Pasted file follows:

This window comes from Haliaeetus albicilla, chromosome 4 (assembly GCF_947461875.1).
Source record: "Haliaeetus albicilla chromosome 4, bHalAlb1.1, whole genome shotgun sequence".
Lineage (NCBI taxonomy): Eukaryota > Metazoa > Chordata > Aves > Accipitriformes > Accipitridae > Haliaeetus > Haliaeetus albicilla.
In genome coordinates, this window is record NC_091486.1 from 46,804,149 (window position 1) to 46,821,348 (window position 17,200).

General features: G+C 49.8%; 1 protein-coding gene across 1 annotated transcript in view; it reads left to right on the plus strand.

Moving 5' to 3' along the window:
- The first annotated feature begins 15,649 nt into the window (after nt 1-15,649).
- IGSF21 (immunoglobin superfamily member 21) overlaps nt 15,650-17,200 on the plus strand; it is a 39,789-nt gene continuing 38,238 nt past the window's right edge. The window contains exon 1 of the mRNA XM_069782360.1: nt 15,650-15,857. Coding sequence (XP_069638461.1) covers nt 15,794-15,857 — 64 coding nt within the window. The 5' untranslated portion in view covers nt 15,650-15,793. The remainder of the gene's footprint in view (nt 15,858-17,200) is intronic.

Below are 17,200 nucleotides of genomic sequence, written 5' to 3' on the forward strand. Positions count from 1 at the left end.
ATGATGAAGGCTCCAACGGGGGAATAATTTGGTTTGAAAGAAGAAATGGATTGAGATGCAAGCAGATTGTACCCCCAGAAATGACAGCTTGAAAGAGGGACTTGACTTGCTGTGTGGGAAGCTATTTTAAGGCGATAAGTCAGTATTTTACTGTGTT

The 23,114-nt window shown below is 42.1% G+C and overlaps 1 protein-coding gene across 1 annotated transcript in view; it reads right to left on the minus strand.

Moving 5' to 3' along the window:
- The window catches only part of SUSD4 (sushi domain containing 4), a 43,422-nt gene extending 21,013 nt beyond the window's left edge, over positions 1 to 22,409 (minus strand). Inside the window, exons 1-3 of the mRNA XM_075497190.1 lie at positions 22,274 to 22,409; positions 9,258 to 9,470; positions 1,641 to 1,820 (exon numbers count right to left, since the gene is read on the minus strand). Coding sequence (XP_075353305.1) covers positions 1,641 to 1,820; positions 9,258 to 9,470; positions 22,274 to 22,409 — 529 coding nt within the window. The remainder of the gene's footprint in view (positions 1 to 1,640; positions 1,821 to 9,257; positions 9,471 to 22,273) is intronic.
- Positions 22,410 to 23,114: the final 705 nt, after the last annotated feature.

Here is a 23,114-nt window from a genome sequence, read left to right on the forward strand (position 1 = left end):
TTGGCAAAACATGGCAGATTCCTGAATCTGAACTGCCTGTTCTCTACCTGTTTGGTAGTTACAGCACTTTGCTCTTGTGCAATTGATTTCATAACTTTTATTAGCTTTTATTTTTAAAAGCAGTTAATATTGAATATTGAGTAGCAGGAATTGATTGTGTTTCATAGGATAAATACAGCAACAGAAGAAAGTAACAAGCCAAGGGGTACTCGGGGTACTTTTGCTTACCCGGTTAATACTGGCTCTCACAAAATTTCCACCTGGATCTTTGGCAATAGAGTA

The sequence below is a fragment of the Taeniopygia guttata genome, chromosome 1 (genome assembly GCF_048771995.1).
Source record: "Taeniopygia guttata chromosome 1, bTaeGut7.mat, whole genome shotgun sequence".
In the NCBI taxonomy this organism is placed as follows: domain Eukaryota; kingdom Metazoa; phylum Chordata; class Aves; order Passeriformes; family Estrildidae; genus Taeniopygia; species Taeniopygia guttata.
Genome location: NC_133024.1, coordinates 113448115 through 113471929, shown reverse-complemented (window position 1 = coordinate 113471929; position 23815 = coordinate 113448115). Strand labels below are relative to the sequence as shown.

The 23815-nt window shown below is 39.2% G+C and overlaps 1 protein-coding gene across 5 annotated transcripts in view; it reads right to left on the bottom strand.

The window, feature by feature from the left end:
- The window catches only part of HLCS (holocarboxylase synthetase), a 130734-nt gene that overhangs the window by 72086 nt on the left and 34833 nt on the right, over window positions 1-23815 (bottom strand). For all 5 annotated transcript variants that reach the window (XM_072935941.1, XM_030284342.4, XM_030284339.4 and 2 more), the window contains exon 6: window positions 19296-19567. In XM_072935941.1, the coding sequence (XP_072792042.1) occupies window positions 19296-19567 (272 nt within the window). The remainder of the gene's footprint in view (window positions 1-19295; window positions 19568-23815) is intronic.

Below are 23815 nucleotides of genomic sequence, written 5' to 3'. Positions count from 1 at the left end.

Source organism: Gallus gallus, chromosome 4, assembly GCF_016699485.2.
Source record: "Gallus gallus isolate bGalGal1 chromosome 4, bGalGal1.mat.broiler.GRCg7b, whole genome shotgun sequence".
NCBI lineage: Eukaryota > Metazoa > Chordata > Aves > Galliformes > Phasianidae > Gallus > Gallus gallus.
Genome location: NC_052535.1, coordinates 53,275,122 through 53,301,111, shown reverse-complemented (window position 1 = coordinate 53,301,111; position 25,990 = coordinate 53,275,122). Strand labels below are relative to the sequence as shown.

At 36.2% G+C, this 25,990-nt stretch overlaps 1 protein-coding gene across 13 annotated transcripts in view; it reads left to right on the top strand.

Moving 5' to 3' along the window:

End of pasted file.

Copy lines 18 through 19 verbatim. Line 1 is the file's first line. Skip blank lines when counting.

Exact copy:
Source record: "Taeniopygia guttata chromosome 1, bTaeGut7.mat, whole genome shotgun sequence".
In the NCBI taxonomy this organism is placed as follows: domain Eukaryota; kingdom Metazoa; phylum Chordata; class Aves; order Passeriformes; family Estrildidae; genus Taeniopygia; species Taeniopygia guttata.